The cost of mental illness
By Julia Laplane, OECD
We all know that good health is important to a good life – and as the Roman poet Juvenal made clear some 2,000 years ago, that means physical and mental health. “Mens sana in corpora sano” (a healthy mind in a health body) was his recipe for a long and happy life. The importance of both aspects of health is just as true today. At any given moment, around 20% of the working-age population within the OECD suffers from a mental disorder – the most common being depression, anxiety or substance-use disorders.
Mental health issues and physical poor health are also closely linked. According to a recent report, health-compromising behaviour such as binge drinking, smoking, illegal drug use, unhealthy diets or unsafe sex could be a way of coping with stress or anxiety. Young people are particularly vulnerable: a recent Australian study published by the British Medical Journal Open (BMJ Open) found that one in 10 teenagers with mental health issues also drinks, smokes cigarettes and uses cannabis on a weekly basis. Teen years can be particularly challenging and 75% of all mental illnesses develop before the age of 24. This reveals the importance of dealing with mental illness at an early stage in life, to prevent school failure and later consequences on one’s professional and social life.
In addition to the compelling human reasons for offering adequate care and treatment for those suffering from mental illness, there are also strong economic arguments for paying attention to this healthcare issue. Mental ill-health is also at the heart of labour market policies, as it represents significant costs for individuals, employers and the economy. According to an estimate from the International Labour Organisation, the costs of mental ill-health represent around 3-4% of the European Union’s gross domestic product. People suffering from mental disorders tend to face greater difficulty in entering or staying in the workforce. Workers with severe mental disorders need sustainable help to reconnect with the labour market while others suffering from more common forms of mental disorders, struggle at their workplace. Beyond the loss of potential labour supply, mental disorders are associated with a higher incidence of sickness absence and a risk of reduced productivity at work.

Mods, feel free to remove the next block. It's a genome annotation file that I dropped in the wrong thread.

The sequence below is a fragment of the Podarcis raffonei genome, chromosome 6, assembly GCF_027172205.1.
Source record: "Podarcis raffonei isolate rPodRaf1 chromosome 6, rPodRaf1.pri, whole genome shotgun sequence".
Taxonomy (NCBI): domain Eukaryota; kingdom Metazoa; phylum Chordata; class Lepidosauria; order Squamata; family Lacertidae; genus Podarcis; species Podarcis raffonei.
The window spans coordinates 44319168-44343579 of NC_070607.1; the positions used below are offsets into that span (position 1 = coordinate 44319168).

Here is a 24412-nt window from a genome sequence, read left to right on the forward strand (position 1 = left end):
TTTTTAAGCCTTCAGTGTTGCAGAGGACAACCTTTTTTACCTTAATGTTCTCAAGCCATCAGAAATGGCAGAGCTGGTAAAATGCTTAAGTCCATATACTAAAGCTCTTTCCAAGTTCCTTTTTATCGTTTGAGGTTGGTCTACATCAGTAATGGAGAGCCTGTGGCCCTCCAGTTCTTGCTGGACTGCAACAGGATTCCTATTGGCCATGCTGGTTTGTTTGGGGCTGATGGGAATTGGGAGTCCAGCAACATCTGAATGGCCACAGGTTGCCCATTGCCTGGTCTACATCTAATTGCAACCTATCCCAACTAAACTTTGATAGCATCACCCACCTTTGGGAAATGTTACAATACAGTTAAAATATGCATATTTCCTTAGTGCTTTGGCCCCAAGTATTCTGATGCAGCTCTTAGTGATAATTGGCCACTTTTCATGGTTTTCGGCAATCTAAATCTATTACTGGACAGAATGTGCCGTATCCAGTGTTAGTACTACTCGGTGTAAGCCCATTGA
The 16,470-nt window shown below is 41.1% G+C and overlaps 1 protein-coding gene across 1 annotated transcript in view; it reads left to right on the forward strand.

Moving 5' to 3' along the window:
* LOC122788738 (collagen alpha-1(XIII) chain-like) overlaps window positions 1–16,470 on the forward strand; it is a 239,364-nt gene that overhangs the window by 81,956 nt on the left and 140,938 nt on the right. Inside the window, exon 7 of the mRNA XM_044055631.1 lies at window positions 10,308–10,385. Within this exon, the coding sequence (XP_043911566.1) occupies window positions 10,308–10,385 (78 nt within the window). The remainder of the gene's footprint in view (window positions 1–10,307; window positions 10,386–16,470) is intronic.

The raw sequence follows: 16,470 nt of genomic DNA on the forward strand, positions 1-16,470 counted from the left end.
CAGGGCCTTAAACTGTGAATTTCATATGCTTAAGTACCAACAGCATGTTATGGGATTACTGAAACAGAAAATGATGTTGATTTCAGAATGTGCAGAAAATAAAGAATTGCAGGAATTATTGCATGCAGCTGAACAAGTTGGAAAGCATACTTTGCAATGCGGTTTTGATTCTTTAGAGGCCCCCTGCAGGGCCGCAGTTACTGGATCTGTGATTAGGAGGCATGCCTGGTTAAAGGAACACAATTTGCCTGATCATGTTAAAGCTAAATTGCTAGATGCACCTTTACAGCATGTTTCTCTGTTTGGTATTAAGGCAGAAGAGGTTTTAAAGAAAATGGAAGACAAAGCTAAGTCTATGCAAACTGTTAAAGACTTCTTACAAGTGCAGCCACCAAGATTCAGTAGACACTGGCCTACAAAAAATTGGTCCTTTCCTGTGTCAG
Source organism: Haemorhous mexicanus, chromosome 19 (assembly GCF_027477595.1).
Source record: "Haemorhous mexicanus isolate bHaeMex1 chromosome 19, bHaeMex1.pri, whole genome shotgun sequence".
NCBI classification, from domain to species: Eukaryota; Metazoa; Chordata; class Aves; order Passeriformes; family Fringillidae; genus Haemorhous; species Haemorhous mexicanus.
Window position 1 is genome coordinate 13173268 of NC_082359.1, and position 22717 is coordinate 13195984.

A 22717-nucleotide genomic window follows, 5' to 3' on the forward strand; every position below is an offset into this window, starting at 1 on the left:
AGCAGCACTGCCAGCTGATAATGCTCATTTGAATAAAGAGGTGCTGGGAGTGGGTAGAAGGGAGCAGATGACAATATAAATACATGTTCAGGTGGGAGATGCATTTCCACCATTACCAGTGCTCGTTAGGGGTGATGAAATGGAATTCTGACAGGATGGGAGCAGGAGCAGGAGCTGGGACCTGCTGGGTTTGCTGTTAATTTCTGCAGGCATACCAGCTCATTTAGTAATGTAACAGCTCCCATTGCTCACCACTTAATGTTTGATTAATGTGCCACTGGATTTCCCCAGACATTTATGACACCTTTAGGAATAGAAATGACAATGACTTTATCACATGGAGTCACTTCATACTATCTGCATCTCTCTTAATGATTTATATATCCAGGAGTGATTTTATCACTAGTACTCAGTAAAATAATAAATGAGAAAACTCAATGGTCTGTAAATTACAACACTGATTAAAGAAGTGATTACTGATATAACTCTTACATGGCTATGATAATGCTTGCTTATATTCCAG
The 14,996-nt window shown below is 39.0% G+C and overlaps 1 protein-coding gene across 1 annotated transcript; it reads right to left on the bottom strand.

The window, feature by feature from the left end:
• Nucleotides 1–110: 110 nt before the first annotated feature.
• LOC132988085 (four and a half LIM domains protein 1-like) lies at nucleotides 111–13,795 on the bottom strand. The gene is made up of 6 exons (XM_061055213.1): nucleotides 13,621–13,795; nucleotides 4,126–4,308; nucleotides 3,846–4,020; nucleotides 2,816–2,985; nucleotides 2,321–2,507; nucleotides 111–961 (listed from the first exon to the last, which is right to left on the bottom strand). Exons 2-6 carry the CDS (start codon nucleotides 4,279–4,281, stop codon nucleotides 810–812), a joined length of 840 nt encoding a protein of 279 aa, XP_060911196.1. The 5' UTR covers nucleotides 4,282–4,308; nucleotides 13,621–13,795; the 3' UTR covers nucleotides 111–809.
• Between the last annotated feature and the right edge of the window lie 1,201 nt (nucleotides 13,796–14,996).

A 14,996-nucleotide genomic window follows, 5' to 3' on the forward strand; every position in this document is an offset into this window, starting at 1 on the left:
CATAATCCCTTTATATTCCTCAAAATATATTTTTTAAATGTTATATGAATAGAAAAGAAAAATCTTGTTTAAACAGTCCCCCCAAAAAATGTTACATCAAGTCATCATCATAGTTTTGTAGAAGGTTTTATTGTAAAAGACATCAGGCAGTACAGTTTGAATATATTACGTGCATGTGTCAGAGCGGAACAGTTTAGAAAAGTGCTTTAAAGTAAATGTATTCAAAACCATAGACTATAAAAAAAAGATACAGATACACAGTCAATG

Although so many of us suffer from a mental disorder at some time in our lives, and while the importance of mental health and well-being at work is slowly being acknowledged, many people still feel uncomfortable about health issues. A 2009 survey in Britain showed, for instance, that people find it more difficult to admit to a mental health issue than a drink problem or to going bankrupt. Mental disorders still represent a taboo, which has been neglected for too long.
The OECD published a first report on mental health and work in December 2011. Building on this initiative, the first-ever review of mental health and work challenges in Belgium was recently published. Reports on Denmark (25/02), Norway (05/03) and Sweden (05/03) will shortly follow.